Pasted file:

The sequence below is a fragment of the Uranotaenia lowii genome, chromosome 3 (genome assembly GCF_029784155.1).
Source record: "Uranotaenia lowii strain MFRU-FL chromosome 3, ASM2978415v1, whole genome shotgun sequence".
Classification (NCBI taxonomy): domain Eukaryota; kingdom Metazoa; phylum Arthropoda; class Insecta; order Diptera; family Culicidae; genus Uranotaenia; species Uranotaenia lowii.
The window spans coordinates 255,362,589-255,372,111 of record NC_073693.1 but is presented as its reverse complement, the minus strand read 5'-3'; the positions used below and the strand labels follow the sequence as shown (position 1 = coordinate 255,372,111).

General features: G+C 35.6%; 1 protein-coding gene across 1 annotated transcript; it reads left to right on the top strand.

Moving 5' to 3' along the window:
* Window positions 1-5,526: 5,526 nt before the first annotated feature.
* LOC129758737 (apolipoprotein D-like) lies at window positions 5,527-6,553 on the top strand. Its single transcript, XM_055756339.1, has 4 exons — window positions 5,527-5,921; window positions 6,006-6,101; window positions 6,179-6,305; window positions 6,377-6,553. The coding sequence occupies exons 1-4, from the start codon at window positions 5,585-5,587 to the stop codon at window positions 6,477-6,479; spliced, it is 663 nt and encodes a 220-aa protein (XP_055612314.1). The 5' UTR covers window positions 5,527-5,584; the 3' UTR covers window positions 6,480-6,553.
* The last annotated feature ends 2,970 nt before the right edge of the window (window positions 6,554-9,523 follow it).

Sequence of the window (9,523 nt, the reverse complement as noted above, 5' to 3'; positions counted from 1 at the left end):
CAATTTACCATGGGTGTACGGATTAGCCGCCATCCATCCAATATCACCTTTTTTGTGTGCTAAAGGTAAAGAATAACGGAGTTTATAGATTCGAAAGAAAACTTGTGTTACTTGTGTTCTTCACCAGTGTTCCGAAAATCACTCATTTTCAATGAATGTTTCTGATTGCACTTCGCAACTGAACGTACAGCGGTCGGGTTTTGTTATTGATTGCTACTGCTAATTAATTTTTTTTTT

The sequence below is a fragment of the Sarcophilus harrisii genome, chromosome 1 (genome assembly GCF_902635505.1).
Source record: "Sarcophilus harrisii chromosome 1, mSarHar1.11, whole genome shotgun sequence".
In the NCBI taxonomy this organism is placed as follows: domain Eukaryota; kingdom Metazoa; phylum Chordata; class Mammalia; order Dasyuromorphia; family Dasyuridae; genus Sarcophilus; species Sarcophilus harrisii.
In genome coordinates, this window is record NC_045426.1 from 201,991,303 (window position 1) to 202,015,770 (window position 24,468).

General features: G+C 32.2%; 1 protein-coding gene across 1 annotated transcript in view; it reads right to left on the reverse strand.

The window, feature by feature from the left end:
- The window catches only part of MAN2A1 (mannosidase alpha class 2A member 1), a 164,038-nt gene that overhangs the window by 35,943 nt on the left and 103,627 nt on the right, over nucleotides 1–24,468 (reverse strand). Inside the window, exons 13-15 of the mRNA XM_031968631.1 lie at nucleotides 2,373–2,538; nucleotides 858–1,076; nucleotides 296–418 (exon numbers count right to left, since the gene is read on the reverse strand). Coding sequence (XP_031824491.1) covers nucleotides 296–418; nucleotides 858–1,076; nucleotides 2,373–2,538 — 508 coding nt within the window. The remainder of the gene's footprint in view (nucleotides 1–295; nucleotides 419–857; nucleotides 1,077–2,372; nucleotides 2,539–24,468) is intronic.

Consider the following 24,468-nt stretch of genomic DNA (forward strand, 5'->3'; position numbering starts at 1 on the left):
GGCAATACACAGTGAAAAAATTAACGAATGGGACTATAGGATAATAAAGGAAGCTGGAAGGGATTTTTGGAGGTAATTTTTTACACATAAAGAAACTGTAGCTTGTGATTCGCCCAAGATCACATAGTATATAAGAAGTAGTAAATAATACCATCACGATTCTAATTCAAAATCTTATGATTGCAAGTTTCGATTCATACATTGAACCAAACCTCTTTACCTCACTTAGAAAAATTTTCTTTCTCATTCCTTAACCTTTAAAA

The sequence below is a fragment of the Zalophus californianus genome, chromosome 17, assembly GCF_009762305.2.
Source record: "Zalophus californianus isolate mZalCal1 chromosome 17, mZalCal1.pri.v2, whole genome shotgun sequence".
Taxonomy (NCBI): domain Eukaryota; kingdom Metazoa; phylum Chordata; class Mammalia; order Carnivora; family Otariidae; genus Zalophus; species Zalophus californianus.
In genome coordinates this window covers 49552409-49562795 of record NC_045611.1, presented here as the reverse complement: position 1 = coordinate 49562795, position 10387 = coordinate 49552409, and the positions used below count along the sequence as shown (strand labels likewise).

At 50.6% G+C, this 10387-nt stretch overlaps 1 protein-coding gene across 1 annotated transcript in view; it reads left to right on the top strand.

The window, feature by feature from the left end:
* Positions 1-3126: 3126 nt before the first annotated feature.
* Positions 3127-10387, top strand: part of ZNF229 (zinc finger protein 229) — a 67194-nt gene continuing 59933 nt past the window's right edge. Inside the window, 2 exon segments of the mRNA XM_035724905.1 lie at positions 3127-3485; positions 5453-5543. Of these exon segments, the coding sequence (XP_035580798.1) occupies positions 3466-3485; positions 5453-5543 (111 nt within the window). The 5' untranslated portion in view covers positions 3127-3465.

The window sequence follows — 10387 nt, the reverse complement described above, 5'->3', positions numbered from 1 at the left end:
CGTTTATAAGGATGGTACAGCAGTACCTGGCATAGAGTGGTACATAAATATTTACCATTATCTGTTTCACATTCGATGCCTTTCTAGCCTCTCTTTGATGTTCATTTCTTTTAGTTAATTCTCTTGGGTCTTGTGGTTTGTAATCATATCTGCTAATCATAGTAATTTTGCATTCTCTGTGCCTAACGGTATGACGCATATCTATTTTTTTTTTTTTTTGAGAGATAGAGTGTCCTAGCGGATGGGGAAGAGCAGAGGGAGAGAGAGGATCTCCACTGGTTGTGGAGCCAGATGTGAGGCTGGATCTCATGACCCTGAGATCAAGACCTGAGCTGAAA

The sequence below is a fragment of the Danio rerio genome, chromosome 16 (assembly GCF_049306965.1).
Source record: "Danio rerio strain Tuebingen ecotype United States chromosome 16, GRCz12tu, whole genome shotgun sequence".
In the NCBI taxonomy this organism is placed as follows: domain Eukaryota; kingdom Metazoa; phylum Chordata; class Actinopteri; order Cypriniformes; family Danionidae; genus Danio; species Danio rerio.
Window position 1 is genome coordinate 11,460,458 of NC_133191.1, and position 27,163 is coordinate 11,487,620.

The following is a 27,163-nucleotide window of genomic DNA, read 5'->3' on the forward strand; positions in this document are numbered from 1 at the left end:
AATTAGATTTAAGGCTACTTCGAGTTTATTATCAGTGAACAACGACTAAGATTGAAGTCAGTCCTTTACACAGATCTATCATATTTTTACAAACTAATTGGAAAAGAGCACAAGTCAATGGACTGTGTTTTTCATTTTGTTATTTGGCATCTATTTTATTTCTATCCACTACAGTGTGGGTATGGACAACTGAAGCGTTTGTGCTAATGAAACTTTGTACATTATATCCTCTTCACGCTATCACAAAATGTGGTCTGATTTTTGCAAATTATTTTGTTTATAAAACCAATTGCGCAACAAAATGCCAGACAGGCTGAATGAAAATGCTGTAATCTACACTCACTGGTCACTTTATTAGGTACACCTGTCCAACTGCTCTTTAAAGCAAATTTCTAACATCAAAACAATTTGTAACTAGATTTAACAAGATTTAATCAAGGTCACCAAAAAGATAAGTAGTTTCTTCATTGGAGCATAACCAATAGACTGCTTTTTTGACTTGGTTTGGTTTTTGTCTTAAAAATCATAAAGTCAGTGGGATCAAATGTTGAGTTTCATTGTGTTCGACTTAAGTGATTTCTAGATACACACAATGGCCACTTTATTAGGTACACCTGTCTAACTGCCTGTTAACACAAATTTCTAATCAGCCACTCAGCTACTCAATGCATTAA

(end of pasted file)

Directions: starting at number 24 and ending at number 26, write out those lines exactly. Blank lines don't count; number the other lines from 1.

In genome coordinates this window covers 49552409-49562795 of record NC_045611.1, presented here as the reverse complement: position 1 = coordinate 49562795, position 10387 = coordinate 49552409, and the positions used below count along the sequence as shown (strand labels likewise).

At 50.6% G+C, this 10387-nt stretch overlaps 1 protein-coding gene across 1 annotated transcript in view; it reads left to right on the top strand.

The window, feature by feature from the left end: